*** and 1/2 out of ****
The Louisiana shot Dawn of the Planet of the Apes, a sequel to the surprisingly good Planet of the Apes prequel/re-invention Rise of the Planet of the Apes from 2011, is, once again, a surprisingly well-crafted entry with a smart screenplay and top-notch performances. As before, the motion-capture performances by Andy Serkis and the cast of actors portraying the apes are fantastic. The emotional depth that comes through is incredible.
It is several years after the events of Rise. The man-made virus, which apes are immune to and which elevated their intelligence and gave them the ability to speak, has wiped out most of humanity. Ape leader Caesar (Serkis) lives peacefully with his clan deep in the forest. Surviving human Malcolm (Jason Clarke) crosses into the apes’ land because he needs to get a dam working to power a city populated by a small band of humans who are struggling to stay alive. Although he is reluctant, Caesar allows Malcolm and his cohorts into the dam.
The best thing about the Dawn screenplay, credited to Mark Bomback with Rick Jaffa and Amanda Silver, is that character motivations aren’t in just black and white terms, but shades of gray. Caesar isn’t sure he is making the right decisions when it comes to the humans. Caesar’s right hand, Koba (Toby Kebbell), has very good reasons not to trust man. In turn, the human survivalist character, Dreyfus (Gary Oldman), has his own reasons to be wary of the apes.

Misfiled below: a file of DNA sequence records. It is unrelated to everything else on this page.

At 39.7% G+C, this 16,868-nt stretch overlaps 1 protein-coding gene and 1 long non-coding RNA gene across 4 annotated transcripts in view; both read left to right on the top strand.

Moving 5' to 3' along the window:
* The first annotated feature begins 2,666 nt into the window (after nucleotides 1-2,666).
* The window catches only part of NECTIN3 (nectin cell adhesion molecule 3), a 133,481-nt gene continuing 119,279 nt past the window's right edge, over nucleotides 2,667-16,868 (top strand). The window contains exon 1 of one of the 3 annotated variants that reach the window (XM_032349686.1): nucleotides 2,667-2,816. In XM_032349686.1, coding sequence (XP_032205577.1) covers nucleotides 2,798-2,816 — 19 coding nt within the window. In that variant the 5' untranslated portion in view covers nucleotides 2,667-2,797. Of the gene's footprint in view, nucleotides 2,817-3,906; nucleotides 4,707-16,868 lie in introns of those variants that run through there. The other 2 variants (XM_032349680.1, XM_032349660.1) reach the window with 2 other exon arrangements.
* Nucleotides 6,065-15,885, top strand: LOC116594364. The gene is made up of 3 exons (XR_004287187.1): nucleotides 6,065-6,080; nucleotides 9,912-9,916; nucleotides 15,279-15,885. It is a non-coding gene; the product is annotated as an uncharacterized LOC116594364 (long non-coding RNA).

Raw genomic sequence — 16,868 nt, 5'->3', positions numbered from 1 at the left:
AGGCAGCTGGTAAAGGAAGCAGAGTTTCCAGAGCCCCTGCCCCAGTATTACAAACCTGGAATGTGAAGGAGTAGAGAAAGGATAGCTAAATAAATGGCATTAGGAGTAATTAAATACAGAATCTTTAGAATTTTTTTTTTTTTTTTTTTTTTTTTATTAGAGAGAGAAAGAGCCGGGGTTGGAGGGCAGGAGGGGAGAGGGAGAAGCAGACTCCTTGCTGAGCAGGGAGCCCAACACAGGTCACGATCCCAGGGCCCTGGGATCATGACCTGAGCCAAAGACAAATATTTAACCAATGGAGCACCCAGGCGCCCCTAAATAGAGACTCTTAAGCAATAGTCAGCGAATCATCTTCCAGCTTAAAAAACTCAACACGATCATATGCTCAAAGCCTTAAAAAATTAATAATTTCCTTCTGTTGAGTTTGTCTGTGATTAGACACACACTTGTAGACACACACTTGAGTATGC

Dawn is a boy’s game and the weak area of the film is with the female characters – they just don’t have much to do. Caesar’s mate is ill throughout the film, and when there is chaos in the ape city, we are told – and not shown – that she made it out fine. Keri Russell plays Malcolm’s doctor wife Ellie. She stitches up some people as well as some apes, but if you take her character out of the movie, it wouldn’t really affect the story. That’s a shame, because Russell is a fine actress and deserves to play a stronger character.
That aside, Dawn is a smart action film that moves at a good clip, and is not without some social commentary. It’s a sequel that is as good as its predecessor.